The author at age 16, sitting in her high school journalism class.

When I moved back into my parents’ house in San Jose in 2009, after living in San Francisco sucked almost every dollar from my checking account, I quickly became a hopeless nostalgic – sleeping in the same bed you slept in until your last day of high school, surrounded by the posters and magazine cutouts that were there when you left, will do that to you. Nostalgia was something I did in secret – I didn’t want anyone to know this super-cool music writer longed for the local bands she used to go see every weekend in her punk rock youth. That she spent her afternoons shuffling through the piles of glossy prints that populated the space under her bed.

Then in July of 2012 I met up with Eric Fanali, a San Jose show promoter whose events I frequented as a teen, for an interview. Once the interview was all taken care of, we got to talking. We sat on the patio at Falafel Drive-In long after the place had closed trading memories of local bands from the early 2000s, and I started to realize I didn’t have to be so ashamed of my nostalgic tendencies anymore. So I ventured out to his big 16th anniversary celebration at Homestead Lanes – one of the few all-ages venues in the San Jose region that has survived more than five years – and you know what? It might have been the best show I saw this year. It was a lot of bands that sounded like the ones I used to love — Sacramento wunderkinds Dog Party, the ferocious Bomb the Music Industry — and even a couple of the bands that I remember from “the old days” (Phenomenauts, Kepi Ghoulie). The whole night came together to form the most overpowering nostalgia rush I’ve ever experienced.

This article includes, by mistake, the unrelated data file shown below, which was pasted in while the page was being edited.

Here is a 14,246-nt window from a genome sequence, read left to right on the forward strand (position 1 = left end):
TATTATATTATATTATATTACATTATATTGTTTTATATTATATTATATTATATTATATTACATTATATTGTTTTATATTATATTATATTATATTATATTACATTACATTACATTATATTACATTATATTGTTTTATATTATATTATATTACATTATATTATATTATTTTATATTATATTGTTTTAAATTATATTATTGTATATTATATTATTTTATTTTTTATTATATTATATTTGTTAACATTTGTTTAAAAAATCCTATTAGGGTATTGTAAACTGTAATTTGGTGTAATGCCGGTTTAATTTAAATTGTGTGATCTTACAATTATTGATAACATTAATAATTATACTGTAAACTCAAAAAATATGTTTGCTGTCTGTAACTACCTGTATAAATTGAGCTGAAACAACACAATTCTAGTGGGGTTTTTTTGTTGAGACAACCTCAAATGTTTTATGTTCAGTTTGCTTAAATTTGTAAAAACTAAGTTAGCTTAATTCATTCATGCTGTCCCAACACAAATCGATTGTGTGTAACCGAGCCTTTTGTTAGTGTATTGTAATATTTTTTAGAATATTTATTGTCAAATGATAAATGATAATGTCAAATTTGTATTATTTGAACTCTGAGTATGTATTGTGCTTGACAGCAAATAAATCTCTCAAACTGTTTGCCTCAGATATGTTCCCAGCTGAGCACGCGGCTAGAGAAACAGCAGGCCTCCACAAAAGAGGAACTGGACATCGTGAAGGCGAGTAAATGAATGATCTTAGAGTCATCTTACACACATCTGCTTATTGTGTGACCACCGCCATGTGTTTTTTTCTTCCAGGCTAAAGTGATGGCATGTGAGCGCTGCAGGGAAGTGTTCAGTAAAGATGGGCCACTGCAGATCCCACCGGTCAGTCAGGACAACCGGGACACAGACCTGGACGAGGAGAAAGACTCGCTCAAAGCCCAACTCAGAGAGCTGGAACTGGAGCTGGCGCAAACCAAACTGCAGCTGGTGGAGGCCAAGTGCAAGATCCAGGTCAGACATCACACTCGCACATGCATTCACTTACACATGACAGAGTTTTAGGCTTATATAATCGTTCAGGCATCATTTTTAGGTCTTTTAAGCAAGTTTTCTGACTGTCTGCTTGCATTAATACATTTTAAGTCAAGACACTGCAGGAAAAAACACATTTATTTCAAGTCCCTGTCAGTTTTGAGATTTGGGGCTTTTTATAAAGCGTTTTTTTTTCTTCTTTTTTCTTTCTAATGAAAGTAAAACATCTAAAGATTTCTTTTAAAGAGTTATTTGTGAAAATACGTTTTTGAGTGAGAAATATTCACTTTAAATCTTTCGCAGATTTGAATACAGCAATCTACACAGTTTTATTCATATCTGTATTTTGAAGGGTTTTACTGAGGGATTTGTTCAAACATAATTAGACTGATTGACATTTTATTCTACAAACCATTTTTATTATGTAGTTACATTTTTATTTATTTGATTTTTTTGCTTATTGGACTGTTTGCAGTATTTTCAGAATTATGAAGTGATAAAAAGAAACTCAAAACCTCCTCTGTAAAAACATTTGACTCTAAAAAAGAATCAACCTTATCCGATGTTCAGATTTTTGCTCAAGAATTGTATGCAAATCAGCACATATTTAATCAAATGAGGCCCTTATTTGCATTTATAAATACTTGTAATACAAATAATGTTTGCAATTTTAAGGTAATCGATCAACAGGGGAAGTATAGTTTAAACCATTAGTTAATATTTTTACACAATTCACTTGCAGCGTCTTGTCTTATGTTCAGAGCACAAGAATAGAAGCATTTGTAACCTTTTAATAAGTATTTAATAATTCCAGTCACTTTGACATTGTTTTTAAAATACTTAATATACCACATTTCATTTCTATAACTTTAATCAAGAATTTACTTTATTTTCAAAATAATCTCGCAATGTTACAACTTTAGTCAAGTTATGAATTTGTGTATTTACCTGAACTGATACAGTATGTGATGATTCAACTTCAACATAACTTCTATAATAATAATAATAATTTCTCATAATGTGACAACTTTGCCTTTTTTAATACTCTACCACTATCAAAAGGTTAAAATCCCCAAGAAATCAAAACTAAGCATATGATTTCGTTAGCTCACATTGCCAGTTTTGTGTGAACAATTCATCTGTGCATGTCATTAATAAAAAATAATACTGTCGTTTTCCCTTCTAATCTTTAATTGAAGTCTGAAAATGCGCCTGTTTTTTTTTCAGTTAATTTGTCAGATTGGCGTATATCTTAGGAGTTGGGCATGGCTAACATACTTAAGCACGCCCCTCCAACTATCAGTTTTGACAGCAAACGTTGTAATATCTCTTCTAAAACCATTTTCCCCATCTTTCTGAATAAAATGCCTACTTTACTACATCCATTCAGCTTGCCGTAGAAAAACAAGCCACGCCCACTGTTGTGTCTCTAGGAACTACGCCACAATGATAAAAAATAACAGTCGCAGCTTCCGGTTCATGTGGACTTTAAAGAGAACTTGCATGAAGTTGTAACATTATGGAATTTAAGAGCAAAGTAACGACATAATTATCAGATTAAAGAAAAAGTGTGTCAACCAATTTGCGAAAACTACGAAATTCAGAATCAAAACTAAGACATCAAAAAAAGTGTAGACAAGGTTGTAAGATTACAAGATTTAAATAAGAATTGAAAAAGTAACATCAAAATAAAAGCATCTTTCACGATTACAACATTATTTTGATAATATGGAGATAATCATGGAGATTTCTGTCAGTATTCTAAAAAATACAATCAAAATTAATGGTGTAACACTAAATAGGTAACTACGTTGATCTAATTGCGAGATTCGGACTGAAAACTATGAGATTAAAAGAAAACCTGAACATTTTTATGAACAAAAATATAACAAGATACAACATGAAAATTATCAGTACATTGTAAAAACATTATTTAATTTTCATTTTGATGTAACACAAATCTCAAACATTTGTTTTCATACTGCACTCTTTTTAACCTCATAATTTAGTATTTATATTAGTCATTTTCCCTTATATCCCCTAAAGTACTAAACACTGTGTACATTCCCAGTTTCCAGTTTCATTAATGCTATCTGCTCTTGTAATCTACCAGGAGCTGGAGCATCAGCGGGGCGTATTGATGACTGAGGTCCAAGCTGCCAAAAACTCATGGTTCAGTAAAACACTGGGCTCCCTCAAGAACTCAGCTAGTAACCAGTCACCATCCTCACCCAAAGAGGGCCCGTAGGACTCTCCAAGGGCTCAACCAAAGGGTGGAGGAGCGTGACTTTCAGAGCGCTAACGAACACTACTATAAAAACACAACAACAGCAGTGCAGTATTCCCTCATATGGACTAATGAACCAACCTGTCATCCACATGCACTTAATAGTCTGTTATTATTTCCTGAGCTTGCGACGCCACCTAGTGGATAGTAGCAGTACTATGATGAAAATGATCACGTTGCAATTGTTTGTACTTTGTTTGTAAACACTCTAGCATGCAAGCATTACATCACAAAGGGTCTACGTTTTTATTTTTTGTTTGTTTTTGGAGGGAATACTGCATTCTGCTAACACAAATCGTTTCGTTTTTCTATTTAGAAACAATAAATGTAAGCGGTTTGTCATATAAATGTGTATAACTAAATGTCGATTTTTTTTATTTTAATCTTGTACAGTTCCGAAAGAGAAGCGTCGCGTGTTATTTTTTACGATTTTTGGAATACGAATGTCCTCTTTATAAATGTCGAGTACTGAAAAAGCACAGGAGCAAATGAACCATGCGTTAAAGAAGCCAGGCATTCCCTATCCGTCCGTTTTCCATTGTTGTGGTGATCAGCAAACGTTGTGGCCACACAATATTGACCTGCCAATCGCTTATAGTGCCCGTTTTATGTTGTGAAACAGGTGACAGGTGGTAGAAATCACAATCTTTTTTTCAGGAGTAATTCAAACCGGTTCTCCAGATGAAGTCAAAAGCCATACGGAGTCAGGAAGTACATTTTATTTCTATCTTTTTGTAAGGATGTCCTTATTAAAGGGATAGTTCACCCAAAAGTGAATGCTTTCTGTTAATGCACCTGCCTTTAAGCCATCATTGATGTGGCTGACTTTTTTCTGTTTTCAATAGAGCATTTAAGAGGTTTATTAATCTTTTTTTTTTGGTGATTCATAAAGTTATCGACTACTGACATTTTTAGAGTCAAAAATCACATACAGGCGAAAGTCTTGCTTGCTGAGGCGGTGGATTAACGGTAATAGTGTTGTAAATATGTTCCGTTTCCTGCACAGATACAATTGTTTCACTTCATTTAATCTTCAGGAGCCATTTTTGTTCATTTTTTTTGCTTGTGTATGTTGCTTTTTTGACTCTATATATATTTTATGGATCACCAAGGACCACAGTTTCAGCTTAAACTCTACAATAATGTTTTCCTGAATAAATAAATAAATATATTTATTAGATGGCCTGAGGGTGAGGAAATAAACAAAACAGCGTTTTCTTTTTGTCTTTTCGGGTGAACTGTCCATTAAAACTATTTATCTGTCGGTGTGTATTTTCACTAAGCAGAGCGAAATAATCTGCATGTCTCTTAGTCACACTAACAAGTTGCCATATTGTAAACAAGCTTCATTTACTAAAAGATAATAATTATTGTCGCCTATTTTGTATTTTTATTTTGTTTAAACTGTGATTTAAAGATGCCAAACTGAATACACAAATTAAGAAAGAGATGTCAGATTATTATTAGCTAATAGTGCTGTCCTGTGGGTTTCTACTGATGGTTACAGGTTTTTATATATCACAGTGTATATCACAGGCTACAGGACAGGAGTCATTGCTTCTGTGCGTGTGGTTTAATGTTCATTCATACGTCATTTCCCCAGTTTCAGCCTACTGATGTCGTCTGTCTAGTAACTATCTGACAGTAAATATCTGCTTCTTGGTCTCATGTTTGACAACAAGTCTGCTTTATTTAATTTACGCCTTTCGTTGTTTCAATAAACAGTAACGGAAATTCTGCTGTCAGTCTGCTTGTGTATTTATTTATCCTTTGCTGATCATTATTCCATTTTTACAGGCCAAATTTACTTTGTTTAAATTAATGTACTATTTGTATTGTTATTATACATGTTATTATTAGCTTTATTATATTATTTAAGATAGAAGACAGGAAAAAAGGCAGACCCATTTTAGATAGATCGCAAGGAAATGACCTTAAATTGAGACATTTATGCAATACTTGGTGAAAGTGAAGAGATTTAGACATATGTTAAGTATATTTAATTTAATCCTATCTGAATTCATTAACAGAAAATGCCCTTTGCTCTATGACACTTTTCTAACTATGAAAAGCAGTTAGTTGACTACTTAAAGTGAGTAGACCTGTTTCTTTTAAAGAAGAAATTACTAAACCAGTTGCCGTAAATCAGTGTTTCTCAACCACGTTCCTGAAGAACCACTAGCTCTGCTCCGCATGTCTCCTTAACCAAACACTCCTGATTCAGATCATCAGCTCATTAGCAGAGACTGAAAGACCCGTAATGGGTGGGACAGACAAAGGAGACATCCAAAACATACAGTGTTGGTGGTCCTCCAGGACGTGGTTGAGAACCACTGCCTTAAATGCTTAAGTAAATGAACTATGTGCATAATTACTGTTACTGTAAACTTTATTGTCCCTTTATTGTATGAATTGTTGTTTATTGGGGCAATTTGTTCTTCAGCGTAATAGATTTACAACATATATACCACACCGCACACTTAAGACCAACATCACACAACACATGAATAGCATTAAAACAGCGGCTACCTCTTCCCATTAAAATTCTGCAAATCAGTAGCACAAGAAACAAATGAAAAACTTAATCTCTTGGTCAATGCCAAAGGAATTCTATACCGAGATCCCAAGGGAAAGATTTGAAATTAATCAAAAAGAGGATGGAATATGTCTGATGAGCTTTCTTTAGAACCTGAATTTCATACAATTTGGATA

Working The Bay Bridged has been a dream realized – after all, it was at Fanali’s shows that I started to think that maybe, since I sucked at playing music, I might not be so bad at writing about it. But the honest truth is I don’t feel cool enough to be writing for them. I mean, I’m a 26-year-old woman whose best night of 2012 was spent with a bunch of 17-year-olds. Grown adults, especially ones with such cool jobs, don’t hang out at all-ages shows. Right?

I exited the place sweaty and beaming at 1 a.m., but something about it still felt kind of wrong. In the days after, I had a little bit of a revelation – who the fuck cares whether I’m cool or not? Isn’t that what that scene I grew up on was supposed to have taught me? Though I still keep relatively quiet at staff meetings for fear of revealing my hideously uncool tastes, I’ve learned to live with, even take a little pride in, my continuing love for teenage punk rock. I’ve branched out to other kinds of music since then, but I still hold that kind of music, the stuff that makes kids shove their fists in the air and scream ‘til they’re red in the face, very near and very dear. It’s where it all began for me.